# Building Phylogenetic Trees UPGMA & NJ

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1 uilding Phylogenetic Trees UPGM & NJ

2 UPGM UPGM Unweighted Pair-Group Method with rithmetic mean Unweighted = all pairwise distances contribute equally. Pair-Group = groups are combined in pairs. rithmetic mean = pairwise distances to each group (clade) are mean distances to all members of that group. Sokal R &Michener C (1958). statistical method for evaluating systematic relationships. University of Kansas Science ulletin 38:

3 UPGM: Principle UPGM Principle C E C E Find the 2 nodes with the shortest distance (here: C+) Start with unjoined ndoes and a pair-wise distance matrix - C E d, - C d,c d,c - d, d, d C, - E d,e d,e d C,E d,e - Join the 2 nodes Compute the branch lengths (d C,, d C,, d C,E )

4 UPGM: Principle UPGM Principle C E C E Repeat this process iteratively till the whole tree is obtained

5 UPGM: Example C E F G C E F G istance matrix (can be obtained from pair-wise sequence alignments) The following example is from r Richard J. Edwards

6 UPGM: Example C E F G C E F G Find the shortest distance. Here the shortest distance is 1 (between and F) Join the "nodes" (sequences) with the shortest distance: Here we join and F to create node F. epth of the new branch = 1/2 of the shortest distance (so that the node-to-node path length is equal to the shortest distance). Here: d F /2 = F 0.5

7 UPGM: Example F C E F G - F? - C 27? - 8? 26 - E 33? F G 13? Calculate mean pairwise distances with the other nodes (sequences) F C...

8 UPGM: Example F C E F G - F C E F G Calculate mean pairwise distances with the other nodes (sequences) Example d F, = (d, + d F, ) / 2 = ( ) / 2 = 18.5 F C...

9 UPGM: Example F C E G - F C E G Repeat cycle with new shortest distances. Here, the next shortest distance is 8 (between and ). We thus join and with branch length = 8 / 2 = F 0.5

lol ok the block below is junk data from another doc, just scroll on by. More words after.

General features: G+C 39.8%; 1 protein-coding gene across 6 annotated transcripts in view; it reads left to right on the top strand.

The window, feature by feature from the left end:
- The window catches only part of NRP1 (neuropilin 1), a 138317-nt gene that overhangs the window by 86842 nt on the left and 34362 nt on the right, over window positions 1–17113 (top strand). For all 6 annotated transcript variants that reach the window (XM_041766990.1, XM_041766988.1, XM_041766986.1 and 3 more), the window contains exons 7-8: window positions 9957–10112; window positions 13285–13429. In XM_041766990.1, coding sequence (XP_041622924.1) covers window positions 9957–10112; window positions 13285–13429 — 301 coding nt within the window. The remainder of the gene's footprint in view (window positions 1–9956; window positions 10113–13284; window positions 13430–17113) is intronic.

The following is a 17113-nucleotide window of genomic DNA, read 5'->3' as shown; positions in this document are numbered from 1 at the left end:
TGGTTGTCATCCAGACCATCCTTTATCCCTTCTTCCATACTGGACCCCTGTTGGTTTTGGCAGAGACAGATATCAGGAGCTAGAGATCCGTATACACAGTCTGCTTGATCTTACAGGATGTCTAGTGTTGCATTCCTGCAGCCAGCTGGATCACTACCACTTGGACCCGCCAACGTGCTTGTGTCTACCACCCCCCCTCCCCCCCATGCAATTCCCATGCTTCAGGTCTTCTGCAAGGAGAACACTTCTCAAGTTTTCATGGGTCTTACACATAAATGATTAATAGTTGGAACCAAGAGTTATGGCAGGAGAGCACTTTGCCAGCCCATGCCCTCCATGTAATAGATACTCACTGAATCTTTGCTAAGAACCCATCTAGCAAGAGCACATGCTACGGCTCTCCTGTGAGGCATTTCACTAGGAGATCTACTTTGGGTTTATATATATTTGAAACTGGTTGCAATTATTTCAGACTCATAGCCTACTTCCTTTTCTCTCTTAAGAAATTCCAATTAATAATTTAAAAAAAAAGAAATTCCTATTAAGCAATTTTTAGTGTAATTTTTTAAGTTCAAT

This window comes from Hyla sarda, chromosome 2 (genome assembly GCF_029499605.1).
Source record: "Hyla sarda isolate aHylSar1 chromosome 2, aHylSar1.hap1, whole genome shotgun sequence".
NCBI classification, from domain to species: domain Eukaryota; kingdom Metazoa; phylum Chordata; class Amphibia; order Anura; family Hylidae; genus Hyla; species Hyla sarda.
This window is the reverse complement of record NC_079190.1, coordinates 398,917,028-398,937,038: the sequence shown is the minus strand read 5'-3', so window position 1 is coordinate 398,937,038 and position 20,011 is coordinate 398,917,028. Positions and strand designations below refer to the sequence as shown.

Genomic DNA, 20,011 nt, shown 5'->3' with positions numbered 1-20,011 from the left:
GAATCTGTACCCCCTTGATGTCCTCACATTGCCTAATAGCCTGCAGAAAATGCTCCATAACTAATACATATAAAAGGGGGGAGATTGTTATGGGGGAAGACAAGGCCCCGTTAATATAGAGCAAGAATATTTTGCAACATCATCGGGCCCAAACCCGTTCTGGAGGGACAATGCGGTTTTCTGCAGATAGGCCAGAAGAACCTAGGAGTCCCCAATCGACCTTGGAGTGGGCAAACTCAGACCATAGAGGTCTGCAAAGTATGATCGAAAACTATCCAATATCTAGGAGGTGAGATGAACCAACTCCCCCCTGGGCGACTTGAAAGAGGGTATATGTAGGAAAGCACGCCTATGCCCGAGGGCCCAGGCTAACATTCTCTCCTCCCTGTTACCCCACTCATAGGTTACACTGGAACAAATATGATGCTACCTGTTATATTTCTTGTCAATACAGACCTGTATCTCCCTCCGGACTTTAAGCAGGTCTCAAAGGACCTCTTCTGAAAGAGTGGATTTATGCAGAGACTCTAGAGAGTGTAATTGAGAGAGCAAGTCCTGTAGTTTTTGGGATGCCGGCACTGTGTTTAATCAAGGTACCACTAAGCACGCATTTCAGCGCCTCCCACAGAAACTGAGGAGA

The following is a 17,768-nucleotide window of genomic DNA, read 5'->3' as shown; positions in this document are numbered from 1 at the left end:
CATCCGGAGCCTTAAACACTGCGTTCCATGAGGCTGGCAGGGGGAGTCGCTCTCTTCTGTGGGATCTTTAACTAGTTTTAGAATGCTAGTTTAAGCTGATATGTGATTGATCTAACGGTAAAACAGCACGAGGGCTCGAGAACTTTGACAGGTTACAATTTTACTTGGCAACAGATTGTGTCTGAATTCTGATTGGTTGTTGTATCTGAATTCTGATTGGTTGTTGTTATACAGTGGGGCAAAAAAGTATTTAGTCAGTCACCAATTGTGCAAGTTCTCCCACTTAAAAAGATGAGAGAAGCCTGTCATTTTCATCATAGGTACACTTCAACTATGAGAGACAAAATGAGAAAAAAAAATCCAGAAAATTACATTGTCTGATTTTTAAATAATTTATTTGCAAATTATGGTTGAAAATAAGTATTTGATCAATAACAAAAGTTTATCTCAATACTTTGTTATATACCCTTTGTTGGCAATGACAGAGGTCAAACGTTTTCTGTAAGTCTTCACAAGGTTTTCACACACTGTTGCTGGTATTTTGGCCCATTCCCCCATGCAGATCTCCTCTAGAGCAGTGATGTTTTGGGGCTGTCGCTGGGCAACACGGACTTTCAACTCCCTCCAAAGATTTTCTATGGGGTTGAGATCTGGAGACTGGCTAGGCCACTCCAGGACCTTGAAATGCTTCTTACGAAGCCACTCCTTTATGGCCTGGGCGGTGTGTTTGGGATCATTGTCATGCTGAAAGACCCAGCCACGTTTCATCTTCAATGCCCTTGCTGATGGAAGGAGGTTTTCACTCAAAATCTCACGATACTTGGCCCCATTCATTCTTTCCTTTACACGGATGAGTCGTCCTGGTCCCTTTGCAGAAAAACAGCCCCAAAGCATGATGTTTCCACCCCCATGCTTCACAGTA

10 UPGM: Example F C E G - F 18 - C E G We join the closest nodes/groups and we recalculate the distances between nodes/groups. Example d F, = (d, + d F, + d, + d F, ) / 4 = = ( ) / 4 = 18 F...

11 UPGM: Example F C E G - F 18 - C E G F G Repeat cycle with new shortest distances. Here, the next shortest distance is 12.5 (between F and G). We thus join F and G with branch length = 12.5 / 2 =

12 UPGM: Example FG C E G - FG C E G The distances between nodes/groups are recalculated.

13 UPGM: Example FG C E - FG C E F G The shortest disance is recalculated, the nodes/groups are joined and the branch length is calculated

14 UPGM: Example FG FG C E FG - FG C E

15 UPGM: Example FG C E FG - C 29 - E F G C

16 UPGM: Example FGC E FGC - E 34 - F G C E

17 UPGM: Example Remark: The source data for this example is a selection of Cytochrome C distances from Table 3 of Fitch & Margoliash (1967) Construction of phylogenetic tree, Science 155: Turtle - Human 19 - C Tuna C Chicken E Moth F Monkey G og Tutle 4 Chick Man 5.75 F Monkey 0.5 G og 6.25 C Tuna E Moth E F G Newick representation: Source: r Richard J. Edwards Slides: Software: 2.5

18 NJ Neighbour Joining (NJ) Neighbours = pair of nodes (sequences, OTUs) who have one node connecting them. Example: C Nodes and are neighbours (connected by only one internal node), and nodes C and are neighbours, whereas nodes and C (for ex.) are not neighbours. Saitou N, Nei M. (1987) The neighbor-joining method: a new method for reconstructing phylogenetic trees. Mol iol Evol. 4: